Type of publication:Journal article
Author(s):Hughes M.; *Harrison E.; Herrick A.L.; McLaughlin J.T.; Lal S.
Citation:Journal of Scleroderma and Related Disorders, 2022. [epub ahead of print]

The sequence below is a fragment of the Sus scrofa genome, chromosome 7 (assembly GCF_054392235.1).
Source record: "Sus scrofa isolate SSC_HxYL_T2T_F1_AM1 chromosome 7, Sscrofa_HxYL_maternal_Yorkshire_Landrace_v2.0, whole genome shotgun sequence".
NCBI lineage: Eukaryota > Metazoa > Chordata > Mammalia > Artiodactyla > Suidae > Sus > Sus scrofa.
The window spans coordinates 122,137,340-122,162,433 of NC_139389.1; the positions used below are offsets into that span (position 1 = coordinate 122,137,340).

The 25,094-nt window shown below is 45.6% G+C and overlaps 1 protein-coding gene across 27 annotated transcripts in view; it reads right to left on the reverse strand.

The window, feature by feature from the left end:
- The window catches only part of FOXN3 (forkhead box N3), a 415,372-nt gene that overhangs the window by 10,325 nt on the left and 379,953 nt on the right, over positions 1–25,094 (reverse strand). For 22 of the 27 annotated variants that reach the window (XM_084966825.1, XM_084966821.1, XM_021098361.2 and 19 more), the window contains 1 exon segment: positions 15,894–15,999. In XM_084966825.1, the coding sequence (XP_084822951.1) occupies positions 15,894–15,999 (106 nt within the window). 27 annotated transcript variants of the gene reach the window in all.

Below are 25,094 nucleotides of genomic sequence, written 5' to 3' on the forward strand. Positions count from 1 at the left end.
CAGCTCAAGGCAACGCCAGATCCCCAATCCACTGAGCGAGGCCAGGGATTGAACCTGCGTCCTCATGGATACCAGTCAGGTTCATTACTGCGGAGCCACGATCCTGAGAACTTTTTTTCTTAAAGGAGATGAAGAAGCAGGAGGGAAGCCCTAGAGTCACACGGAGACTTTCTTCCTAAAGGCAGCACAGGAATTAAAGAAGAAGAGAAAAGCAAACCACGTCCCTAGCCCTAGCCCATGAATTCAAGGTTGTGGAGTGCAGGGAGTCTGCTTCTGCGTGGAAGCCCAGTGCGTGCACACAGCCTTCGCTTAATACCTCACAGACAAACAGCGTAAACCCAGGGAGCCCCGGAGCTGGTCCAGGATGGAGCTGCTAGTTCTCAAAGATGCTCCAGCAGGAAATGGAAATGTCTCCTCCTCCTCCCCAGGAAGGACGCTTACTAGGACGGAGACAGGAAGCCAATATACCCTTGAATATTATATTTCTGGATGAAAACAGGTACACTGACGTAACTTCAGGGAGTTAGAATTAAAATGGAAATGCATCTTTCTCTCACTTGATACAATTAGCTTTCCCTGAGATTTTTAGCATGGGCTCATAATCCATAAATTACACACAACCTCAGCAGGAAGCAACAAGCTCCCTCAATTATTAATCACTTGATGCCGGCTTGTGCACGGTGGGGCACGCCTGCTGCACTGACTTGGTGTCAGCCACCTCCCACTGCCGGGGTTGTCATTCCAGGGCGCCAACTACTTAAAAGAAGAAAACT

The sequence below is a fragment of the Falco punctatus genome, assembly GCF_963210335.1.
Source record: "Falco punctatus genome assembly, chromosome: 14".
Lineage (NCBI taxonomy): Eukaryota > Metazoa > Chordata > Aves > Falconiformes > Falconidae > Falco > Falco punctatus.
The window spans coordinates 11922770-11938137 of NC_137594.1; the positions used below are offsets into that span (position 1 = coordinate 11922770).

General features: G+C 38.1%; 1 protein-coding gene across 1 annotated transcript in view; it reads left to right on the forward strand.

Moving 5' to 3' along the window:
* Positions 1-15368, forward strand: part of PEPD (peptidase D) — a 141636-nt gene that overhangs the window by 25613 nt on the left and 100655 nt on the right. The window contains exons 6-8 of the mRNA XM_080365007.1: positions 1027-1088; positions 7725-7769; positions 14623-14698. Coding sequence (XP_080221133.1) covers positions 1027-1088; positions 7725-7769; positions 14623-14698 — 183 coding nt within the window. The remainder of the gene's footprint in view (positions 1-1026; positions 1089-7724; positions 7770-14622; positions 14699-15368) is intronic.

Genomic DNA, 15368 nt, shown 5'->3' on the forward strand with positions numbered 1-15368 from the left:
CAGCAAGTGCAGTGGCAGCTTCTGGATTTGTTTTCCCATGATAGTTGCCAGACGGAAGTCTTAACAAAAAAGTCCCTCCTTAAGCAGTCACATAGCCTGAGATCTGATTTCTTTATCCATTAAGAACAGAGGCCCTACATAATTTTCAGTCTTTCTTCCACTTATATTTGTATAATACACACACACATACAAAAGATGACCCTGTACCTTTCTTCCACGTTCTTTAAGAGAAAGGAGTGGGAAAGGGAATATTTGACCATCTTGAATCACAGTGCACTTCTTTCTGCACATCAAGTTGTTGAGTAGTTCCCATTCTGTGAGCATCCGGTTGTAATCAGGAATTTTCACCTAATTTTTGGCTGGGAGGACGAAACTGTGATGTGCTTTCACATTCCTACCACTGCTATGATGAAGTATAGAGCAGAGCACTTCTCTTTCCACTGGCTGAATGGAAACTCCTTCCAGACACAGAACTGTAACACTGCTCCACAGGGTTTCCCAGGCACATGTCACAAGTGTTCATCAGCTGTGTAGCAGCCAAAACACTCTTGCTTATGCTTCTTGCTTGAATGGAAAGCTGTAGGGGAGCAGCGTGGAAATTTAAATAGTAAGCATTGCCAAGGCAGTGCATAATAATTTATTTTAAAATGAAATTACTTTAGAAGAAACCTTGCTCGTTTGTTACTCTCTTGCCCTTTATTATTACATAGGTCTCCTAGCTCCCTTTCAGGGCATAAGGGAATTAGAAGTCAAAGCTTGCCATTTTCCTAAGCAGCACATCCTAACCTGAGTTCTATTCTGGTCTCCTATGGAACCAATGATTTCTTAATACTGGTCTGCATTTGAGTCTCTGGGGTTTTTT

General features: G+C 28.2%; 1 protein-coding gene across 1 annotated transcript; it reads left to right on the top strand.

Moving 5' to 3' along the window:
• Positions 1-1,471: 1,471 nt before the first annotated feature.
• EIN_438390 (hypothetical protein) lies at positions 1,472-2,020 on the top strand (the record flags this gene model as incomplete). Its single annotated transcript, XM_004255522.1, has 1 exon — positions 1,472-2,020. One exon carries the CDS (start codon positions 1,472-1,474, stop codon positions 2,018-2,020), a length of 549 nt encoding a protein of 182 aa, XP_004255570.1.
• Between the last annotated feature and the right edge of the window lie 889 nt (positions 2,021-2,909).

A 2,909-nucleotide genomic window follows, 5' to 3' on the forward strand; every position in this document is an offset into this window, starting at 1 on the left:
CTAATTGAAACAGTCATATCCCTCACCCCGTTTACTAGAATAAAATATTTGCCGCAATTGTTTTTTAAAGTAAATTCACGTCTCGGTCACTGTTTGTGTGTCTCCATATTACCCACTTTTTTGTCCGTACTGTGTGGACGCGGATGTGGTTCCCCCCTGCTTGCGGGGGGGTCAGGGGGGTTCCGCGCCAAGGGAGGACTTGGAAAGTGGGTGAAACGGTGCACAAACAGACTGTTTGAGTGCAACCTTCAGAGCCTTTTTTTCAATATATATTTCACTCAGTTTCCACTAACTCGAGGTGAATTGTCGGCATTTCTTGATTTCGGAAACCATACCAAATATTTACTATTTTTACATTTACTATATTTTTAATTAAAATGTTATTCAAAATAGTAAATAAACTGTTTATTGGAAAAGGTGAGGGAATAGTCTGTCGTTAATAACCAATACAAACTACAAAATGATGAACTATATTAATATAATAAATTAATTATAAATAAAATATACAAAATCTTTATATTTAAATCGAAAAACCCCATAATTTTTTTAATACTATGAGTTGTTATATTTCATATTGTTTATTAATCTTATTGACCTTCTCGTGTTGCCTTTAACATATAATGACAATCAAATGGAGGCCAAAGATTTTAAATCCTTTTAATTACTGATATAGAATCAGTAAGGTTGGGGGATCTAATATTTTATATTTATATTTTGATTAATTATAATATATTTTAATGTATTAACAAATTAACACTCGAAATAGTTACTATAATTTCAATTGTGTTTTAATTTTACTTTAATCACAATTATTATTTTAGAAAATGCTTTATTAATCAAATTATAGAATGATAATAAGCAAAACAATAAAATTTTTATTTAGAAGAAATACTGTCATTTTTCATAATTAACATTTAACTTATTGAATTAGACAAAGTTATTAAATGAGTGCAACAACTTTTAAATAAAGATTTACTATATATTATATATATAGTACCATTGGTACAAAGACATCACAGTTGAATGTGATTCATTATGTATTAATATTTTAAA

Abstract:Background: Malnutrition is common in systemic sclerosis and patients are frequently underweight. However, the balance between assessed dietary energy intake versus expenditure has been neglected to date. This study aimed to assess energy (dietary) intakes and expenditures and to compare discrepancies in systemic sclerosis. Method(s): Thirty-six outpatients with systemic sclerosis completed the study. Demographics and clinical data were recorded. Functional questionnaires were completed. Predicted energy requirements were calculated. Over a consecutive 3-day period, patients completed an estimated food diary and wore a specialist energy expenditure monitor (SenseWear Armband). Assessments of intake and expenditure were compared for individual patients, and the impact according to patient demographics, clinical manifestations and disease severity evaluated. Result(s): Energy intake did not correlate with predicted (s = 0.117; p = 0.511) or measured (s = -0.039; p = 0.825) expenditures. Predicted and measured energy expenditures correlated, but actual values differed for individuals (intraclass correlation = 0.62; 95% limits of agreement = -459 to 751 kcal). Respiratory involvement was negatively correlated with number of steps (s = -0.350; p = 0.04) and time spent lying (s = 0.333; p = 0.05). There was a significant correlation between body mass index and predicted versus measured energy discrepancy (s = 0.41; p = 0.02), and this discrepancy was greater with higher body mass indices. Conclusion(s): There was no correlation between intake and either predicted or measured energy expenditure. Predicted and measured energy expenditures were strongly correlated yet differed for the individual patient. In patients with systemic sclerosis, where energy expenditure must be accurately assessed, it should be directly measured.